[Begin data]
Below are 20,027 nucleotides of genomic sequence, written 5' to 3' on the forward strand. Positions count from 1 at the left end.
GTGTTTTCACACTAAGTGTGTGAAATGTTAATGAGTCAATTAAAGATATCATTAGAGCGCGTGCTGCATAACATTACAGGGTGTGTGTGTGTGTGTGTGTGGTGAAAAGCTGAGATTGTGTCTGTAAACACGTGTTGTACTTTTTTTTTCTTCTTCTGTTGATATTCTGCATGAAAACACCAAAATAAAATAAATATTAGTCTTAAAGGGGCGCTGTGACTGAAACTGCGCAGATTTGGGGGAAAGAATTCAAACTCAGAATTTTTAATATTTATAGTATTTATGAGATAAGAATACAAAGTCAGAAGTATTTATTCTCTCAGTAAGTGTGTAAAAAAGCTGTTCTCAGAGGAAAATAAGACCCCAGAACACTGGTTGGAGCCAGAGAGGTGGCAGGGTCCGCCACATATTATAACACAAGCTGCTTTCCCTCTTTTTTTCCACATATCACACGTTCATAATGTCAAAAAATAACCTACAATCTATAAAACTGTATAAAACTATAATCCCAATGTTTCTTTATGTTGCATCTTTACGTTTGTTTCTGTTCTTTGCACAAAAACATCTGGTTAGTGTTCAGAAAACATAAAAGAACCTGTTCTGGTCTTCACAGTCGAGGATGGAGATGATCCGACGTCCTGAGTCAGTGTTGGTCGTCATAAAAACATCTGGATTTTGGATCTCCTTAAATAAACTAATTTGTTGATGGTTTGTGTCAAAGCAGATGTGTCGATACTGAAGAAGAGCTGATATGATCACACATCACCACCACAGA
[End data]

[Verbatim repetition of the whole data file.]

Below are 20,027 nucleotides of genomic sequence, written 5' to 3' on the forward strand. Positions count from 1 at the left end.
GTGTTTTCACACTAAGTGTGTGAAATGTTAATGAGTCAATTAAAGATATCATTAGAGCGCGTGCTGCATAACATTACAGGGTGTGTGTGTGTGTGTGTGTGGTGAAAAGCTGAGATTGTGTCTGTAAACACGTGTTGTACTTTTTTTTTCTTCTTCTGTTGATATTCTGCATGAAAACACCAAAATAAAATAAATATTAGTCTTAAAGGGGCGCTGTGACTGAAACTGCGCAGATTTGGGGGAAAGAATTCAAACTCAGAATTTTTAATATTTATAGTATTTATGAGATAAGAATACAAAGTCAGAAGTATTTATTCTCTCAGTAAGTGTGTAAAAAAGCTGTTCTCAGAGGAAAATAAGACCCCAGAACACTGGTTGGAGCCAGAGAGGTGGCAGGGTCCGCCACATATTATAACACAAGCTGCTTTCCCTCTTTTTTTCCACATATCACACGTTCATAATGTCAAAAAATAACCTACAATCTATAAAACTGTATAAAACTATAATCCCAATGTTTCTTTATGTTGCATCTTTACGTTTGTTTCTGTTCTTTGCACAAAAACATCTGGTTAGTGTTCAGAAAACATAAAAGAACCTGTTCTGGTCTTCACAGTCGAGGATGGAGATGATCCGACGTCCTGAGTCAGTGTTGGTCGTCATAAAAACATCTGGATTTTGGATCTCCTTAAATAAACTAATTTGTTGATGGTTTGTGTCAAAGCAGATGTGTCGATACTGAAGAAGAGCTGATATGATCACACATCACCACCACAGA